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Michigan House votes to expand hate crimes to protect gay, disabled residents

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The Michigan House on Tuesday voted, mostly along party lines, to expand the state’s hate crimes statutes to protect gay, transgendered, disabled and older residents.
  • House approves bills aimed at hate crimes against gay, transgender, elderly and disabled residents
  • Democratic plan would update 1988 ethnic intimidation law
  • Republicans fear plan would criminalize free speech

LANSING — Michigan prosecutors would have new tools to fight hate crimes against gay, transgender, senior and disabled residents under legislation approved Tuesday by the Democratic-led state House. 

The bills, now heading to the Senate after 59-50 votes, would prohibit intimidation, harassment, threats or harm based on sexual orientation, gender identity or expression, disability or age — expanding an existing law banning "ethnic intimidation" based on race, religion, gender or national origin.

Sponsoring Rep. Noah Arbit, D-West Bloomfield, called his proposal an overdue update to the 1988 ethnic intimidation law, predicting the proposed changes would take Michigan from a “laggard” to a national leader for hate crime prevention, intervention and response. 

"As a proud Jew and a gay man, I will never sit idly by and watch as the communities I am part of face rising hate violence,” Arbit said in a floor speech prior to the vote on legislation he called a “central” part of his House campaign.

"Hate violence is different from other kinds of violence because it is terroristic in nature. There is never just one victim of a hate crime. An entire community is victimized too."

The votes came days after the FBI arrested a 19-year-old Michigan man on allegations of making of anti-Semitic threats and planning violence against a synagogue in East Lansing. Michigan police reported a total of 410 hate crime incidents in 2021, the most recent year data is available for, up from 377 in 2020.


Most Republicans opposed the new legislation, arguing that it lacked clear definitions to protect free speech.

“This legislation allows police or prosecutors to decide what is a crime after the fact, or after the speech is spoken,” said Rep. Gina Johnsen, R-Lake Odessa. “Content-based speech regulation violates the U.S. Constitution, which everyone in this chamber swore to uphold.”

There was bipartisan support for a companion bill to create a class of hate crime for maliciously and intentionally destroying, defacing, vandalizing or otherwise threatening various institutions, including churches, synagogues, mosques, schools, libraries or museums.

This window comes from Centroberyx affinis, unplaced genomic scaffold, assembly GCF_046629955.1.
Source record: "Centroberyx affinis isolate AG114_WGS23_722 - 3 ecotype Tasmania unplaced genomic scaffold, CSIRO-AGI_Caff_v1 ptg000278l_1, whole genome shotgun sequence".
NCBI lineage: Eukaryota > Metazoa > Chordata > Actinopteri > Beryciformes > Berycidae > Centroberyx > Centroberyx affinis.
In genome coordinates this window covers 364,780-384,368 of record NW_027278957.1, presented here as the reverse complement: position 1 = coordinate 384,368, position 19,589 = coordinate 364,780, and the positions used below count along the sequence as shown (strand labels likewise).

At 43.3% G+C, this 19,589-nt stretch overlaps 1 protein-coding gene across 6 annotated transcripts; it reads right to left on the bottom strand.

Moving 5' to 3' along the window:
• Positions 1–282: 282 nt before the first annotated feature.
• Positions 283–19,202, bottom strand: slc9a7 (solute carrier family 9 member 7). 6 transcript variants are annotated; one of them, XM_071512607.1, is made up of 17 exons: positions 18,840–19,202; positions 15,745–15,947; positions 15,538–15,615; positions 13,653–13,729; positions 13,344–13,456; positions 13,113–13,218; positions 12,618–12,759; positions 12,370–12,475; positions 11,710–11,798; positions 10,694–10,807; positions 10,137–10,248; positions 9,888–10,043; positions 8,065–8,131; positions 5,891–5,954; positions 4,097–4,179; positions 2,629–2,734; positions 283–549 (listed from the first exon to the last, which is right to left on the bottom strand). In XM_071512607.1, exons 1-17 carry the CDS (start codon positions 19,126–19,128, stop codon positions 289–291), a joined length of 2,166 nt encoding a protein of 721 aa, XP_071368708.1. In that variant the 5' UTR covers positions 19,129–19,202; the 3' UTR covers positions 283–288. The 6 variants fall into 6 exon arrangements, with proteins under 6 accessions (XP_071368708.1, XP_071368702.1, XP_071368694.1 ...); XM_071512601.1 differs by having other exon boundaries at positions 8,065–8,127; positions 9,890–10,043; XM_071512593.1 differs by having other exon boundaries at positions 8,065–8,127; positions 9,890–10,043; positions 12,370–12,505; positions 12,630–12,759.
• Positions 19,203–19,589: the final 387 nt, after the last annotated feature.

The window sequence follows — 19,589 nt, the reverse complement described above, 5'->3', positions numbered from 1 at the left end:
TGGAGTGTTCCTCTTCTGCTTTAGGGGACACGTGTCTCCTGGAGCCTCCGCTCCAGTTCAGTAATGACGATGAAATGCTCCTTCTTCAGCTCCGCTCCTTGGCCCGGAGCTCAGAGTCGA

That Democratic legislation passed the House in an 83-26 vote, with support from roughly half of all Republicans. 

The hate crime bills would generally maintain current penalties of up to two years in prison for violations. But the legislation would also create penalties of up to five years in prison if the hate crime results in bodily injury, is committed by a repeat offender, by an adult against a minor or involves a gun. 

The penalty for "institutional desecration" of a religious facility, school, library or museum would depend on the amount of damage caused, ranging from a misdemeanor of up to 93 days in jail to a felony of up to ten years in prison.

Under both bills, incarceration could be shortened or avoided if offenders voluntarily participated in a community service program "intended to enhance the offender's understanding of the impact of the offense upon the victim and the wider community."

The legislation would also allow hate crime victims to seek larger awards in civil lawsuits. Persons or institutions who are hurt or damaged could sue for up to $25,000, plus attorney fees, up from a maximum of $2,000 under current law. 

The new legislation is backed by Democratic Attorney General Dana Nessel and a large coalition that includes various LGBTQ advocacy groups, the Jewish Community Relations Council, Disability Rights Michigan and AARP Michigan.

The Michigan Catholic Conference offered support for the bills to toughen rules against "institutional desecration."


In a Tuesday email newsletter, the conservative Rescue Michigan Coalition suggested the bills would create “thought crimes,” an argument echoed by several legislative Republicans. 

"The upshot here is that we are setting our citizens’ disagreements up to become criminal prosecutions," said state Rep. Andrew Fink, an attorney and Hillsdale County Republican. "...As it is written, the risk that disfavored opinions will become criminal under this legislation is too severe, and I cannot support it.”

Supporters of the expansion argued the legislation will not criminalize protected free speech and is needed because current laws can make it difficult for prosecutors to file criminal charges in Michigan. 

"In a free society, you are free to love, dislike, and even hate whoever you want — but you are not free to violate another's liberty because of it,” said Rep. Emily Dievendorf, a Lansing Democrat and former executive director of the Equality Michigan LGBTQ advocacy group. 

“This legislation will not instantly stop the ever-growing rise of hate crimes against our most vulnerable communities, but it will finally establish a standard for the safety and respect overdue to those Michiganders dehumanized, alienated and targeted for violence in our neighborhoods, institutions, places of worship and our schools.”

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